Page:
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Toilet trial for tourists

"This place is so beautiful. It just needs a little sprucing up — say, regular broom jobs, a few eateries, drinking water kiosks and restrooms, and maybe, a lodge."
Elenita O. de Asa, principal of Mary Immaculate in Manila (above left), at Dassam Falls in Ranchi on Tuesday

Dassam Falls, the cascade of Kanchi River off NH-33, scores a perfect ten for its unparalleled natural beauty — the 144ft plunge from Ranchi plateau, the ten gushing vertical streamlets that earn it its sobriquet and the ceaseless sound of music it creates. And yet, the wonderful waterfall leaves many visitors — both from far and near — with unpleasant memories because of acute dearth of basic amenities.

A couple of days after Jharkhand High Court pulled up the state government and the tourism secretary for the abysmal infrastructure at various hot spots, categorically mentioning Dassam, The Telegraph did a recce of the falls and heard what visitors had to say.

Dassam Falls, an hour’s drive from Ranchi

The cascade is born of Kanchi River, a tributary of Subernarekha

Ten streamlets of the river dive 144ft from Ranchi plateau to form the falls

“Magnificent! This is one of the most beautiful falls I have seen in my life. Hear that gurgling sound… it almost feels like heaven!” said Elenita O. de Asa, the principal of Mary Immaculate, Manila.

This is Elenita’s maiden trip to India. She is touring the country with a group of nuns from the Philippines capital. “This place is so beautiful. It just needs a little sprucing up — say, regular broom jobs, a few eateries, drinking water kiosks and restrooms, and maybe, a lodge. If God so wills, I would love to come back here again and again,” she added.

The Dassam draws an annual footfall of 30,000. An unfair contrast perhaps in terms of natural splendour and magnitude, but the Niagara Falls that straddles the international border between Canada and the US attracts a minimum of 12 million tourists every year.

Bangalore resident Bala Maiya, who visited the waterfall on Tuesday with three friends, said footfall at Dassam could increase manifold if the Jharkhand government paid more attention to tourist amenities.

“Had such natural beauty existed in Bangalore, we would have showcased it for the entire world. But here, no one is interested. Tourism, it seems, is not at all on government agenda,” he said.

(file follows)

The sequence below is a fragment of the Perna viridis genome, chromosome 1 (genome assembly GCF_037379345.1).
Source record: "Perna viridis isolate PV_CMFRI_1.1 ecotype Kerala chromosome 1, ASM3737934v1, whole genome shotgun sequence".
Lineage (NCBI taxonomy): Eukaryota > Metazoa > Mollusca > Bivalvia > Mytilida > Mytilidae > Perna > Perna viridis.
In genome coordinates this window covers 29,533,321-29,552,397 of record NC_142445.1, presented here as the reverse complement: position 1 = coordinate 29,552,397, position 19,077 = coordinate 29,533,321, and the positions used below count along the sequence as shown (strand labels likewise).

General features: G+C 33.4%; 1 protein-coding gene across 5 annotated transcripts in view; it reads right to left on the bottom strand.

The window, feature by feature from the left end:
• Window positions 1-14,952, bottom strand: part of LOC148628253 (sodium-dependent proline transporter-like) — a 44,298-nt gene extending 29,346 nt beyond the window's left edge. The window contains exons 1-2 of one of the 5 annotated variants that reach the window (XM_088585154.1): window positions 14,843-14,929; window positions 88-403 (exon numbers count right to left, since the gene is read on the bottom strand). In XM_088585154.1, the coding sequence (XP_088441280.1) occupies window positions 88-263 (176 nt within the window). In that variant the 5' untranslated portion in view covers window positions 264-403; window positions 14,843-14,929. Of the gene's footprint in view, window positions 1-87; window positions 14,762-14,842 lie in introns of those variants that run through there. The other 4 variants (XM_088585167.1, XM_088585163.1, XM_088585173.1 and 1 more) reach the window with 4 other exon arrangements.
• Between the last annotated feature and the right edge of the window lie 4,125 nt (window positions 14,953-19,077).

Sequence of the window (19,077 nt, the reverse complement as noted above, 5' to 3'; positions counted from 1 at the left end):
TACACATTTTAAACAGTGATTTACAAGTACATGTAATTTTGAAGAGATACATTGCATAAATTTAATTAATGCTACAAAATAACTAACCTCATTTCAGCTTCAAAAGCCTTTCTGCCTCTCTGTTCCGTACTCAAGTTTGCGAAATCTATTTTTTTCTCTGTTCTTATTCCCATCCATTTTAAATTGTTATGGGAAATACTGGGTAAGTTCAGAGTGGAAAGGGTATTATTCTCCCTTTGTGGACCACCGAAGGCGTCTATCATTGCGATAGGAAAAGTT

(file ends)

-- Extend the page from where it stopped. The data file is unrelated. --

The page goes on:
Bala recalled having seen a more picturesque Dassam some 20 years ago. The area has developed, but not in the right direction. Tourists like us would want a proper bus service to the falls, eateries and separate restrooms for men and women among other things,” he said.

Restrooms for men, women on both sides of the falls

Eateries, water kiosks

Accommodation, at least one private lodge

Proper seating arrangements, maybe garden chairs with umbrellas at viewing galleries

Guard rails at least 4ft high

Policing to ‘discipline’ visitors, many jump into the waters

Visible warning signs in Hindi, English

A maintenance committee for upkeep

Quite like the jaw-dropping Niagara, the delightful Dassam divides the two districts of Ranchi (on the east) and Khunti (on the west).

The eastern side is conspicuously devoid of tourist facilities. Let alone eateries and accommodation, there are no public toilets or drinking water taps in the area. A few makeshift shops set up by local villagers help visitors cope with hunger pangs.

On the western side, two ill-equipped buildings rarely pass muster as guesthouse and restroom. The toilets have no doors and often no water.

The only commendable tourist infrastructure at the site is a flight of non-skid stairs that lead to various viewpoints. But then, the galleries have very low and insecure guard rails. No less than 20 lives have been lost in 13 years at the falls.

Seating arrangements include a couple of concrete benches. But, there is no shed to protect visitors from rain and sun.

Abraham Horo, a veteran from Pansakam village near Dassam Falls, summed up the problems.

“The government never appointed a caretaker for upkeep of infrastructure. The guesthouse is a ghost house. Toilets are useless. People keep drowning because there is no proper safety mechanism. You can never sell such a place.”

Are the tourism bosses listening?

(From top) A government-sponsored accommodation that looks haunted; a toilet with no doors; and garbage along a stairway mar the beauty of the tourist spot. Pictures by Prashant Mitra

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